The Mayo Clinic has great information that explains the different types of masks and how well they work. You can also learn about wearing, washing and adjusting masks. Johns Hopkins publishes information about how to properly wear a face mask. Plus, learn how to make your own masks for adults and children with patterns they provide.
If you are a healthcare worker with ectodermal dysplasia who has to wear an N95 mask for your job, the American Academy of Dermatology has a great resource for taking care of your skin.
Here are some tips that may help you with wearing a face covering and overheating.
- Choose a mask that is lightweight material such as cotton or cloth to help prevent overheating.
- Choose a mask that is a light color so it will absorb less of the sun’s heat.
- Some people have said they prefer gaiter style face coverings. With this style, it’s a band that you wear around your neck and then pull up to cover your nose and mouth. However, Dr. DeKlotz said this style might increase the risk of overheating because it can cover much of the face and neck, so choosing the right material to decrease risks and monitoring for adverse signs can be important. According to the CDC, evaluation is ongoing for gaiters and their effectiveness is unknown at this time.
Jen Steele whose two children have diminished sweating said they have used the Mission cooling gaiter. The company offers children and adult sizes. You soak this towel in water and then “snap it” and it creates a cooling effect. Arctic Cool also offers similar cooling face gaiters.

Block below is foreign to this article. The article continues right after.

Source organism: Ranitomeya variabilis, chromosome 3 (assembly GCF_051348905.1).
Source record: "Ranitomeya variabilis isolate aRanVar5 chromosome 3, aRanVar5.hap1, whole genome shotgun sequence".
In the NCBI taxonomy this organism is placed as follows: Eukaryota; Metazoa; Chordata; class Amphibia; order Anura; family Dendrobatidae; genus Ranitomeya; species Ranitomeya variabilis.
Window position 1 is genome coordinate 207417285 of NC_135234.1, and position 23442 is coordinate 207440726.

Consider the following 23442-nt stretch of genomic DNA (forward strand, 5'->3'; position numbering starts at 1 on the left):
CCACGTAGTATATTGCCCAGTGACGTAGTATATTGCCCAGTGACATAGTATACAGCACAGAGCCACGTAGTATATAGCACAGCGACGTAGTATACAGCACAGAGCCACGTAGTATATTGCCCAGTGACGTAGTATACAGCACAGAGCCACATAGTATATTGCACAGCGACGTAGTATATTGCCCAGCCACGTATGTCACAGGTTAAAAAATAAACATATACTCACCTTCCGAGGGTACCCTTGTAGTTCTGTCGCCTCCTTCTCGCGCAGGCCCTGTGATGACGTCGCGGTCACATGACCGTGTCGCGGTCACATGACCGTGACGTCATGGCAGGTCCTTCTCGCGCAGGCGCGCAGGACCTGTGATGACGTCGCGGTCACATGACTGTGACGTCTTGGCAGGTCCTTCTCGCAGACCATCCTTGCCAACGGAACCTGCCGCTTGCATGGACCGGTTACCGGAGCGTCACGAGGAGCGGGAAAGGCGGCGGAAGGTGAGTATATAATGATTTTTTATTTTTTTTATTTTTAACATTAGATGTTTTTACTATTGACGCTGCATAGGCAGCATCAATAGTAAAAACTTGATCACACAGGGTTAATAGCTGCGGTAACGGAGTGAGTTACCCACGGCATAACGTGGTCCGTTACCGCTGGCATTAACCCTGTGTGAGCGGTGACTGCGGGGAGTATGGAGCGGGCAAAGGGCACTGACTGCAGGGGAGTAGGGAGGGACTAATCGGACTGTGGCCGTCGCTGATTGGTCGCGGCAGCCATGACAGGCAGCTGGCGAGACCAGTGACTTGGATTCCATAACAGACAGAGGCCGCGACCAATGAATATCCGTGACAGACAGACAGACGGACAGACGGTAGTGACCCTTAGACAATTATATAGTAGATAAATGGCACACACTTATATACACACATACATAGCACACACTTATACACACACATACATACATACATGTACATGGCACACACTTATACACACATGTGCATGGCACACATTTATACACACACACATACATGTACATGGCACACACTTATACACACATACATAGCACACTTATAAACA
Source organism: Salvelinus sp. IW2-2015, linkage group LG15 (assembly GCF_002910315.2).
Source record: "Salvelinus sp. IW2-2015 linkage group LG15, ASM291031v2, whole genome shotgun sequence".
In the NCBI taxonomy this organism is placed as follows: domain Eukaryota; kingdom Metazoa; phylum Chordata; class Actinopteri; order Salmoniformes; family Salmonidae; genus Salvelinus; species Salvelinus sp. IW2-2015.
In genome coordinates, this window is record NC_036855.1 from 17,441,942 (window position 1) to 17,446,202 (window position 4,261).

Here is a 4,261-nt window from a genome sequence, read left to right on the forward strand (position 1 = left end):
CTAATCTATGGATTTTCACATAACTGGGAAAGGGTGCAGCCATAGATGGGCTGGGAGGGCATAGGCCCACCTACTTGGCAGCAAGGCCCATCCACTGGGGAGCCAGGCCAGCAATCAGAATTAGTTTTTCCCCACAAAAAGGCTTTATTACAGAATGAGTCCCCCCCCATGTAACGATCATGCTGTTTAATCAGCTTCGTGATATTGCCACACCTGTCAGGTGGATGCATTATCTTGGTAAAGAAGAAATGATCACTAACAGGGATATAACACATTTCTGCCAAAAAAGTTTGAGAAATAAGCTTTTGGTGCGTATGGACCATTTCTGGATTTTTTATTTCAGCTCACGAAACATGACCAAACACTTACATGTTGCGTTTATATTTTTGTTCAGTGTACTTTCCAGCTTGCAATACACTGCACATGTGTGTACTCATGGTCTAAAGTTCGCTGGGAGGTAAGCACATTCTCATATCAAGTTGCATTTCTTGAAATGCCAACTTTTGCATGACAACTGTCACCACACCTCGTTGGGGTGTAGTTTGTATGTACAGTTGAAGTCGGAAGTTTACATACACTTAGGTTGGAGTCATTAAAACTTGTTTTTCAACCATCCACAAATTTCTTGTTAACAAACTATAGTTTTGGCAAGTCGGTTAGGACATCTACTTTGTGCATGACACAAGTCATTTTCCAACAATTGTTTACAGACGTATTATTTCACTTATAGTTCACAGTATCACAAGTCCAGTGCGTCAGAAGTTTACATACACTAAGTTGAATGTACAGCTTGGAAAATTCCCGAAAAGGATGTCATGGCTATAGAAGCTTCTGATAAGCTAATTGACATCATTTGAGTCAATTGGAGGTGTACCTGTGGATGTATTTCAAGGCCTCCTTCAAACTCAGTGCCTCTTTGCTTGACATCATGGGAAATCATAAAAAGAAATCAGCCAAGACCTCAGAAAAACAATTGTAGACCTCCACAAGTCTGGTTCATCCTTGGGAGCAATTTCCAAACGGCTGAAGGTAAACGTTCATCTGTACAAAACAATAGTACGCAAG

Masks and Skin Irritation in Goltz Syndrome
We have heard from families affected by Goltz syndrome that wearing a mask has caused their skin to break down. Dr. DeKlotz said that if a skin wound develops from the elastic ropes or any portion of the mask, you should consult with your doctor.
The treatment may be different depending on the location of the wound. However, if it’s not near sensitive areas such as your eyes, you likely could try remedies that you would use on other parts of the body. Again, you should consult your physician, said Dr. DeKlotz.
You could consider using foam or soft pads that are used for wound care and adapt them to the mask to attempt to relieve pressure and prevent a wound from developing. Do not adapt an N95 mask as then it does not meet the criteria to be an N95 mask, she said.
How to Prevent Skin Irritation
Also, Dr. DeKlotz states that in general, to protect skin from irritation, it is important to follow a gentle skin care routine. Although this may vary for individuals, you could try cleansing the skin with a gentle face wash, applying non-comedogenic face moisturizers (e.g., CeraVe AM or PM) after washing, and applying mineral oil or petrolatum-based ointments (e.g., CeraVe Healing Ointment, Vaseline) after wearing a mask or at bedtime to help heal mildly irritated skin.
Be sure and wash reusable face masks after each use in warm water to get rid of germs and bacteria that could irritate the skin.
Whether you have ectodermal dysplasia or not, or whether or not you can’t sweat, getting used to wearing a mask takes time. But, the benefits for your safety and that of others are too great to not wear one. We’ll continue to seek ways to help you stay safe and keep informed about the coronavirus.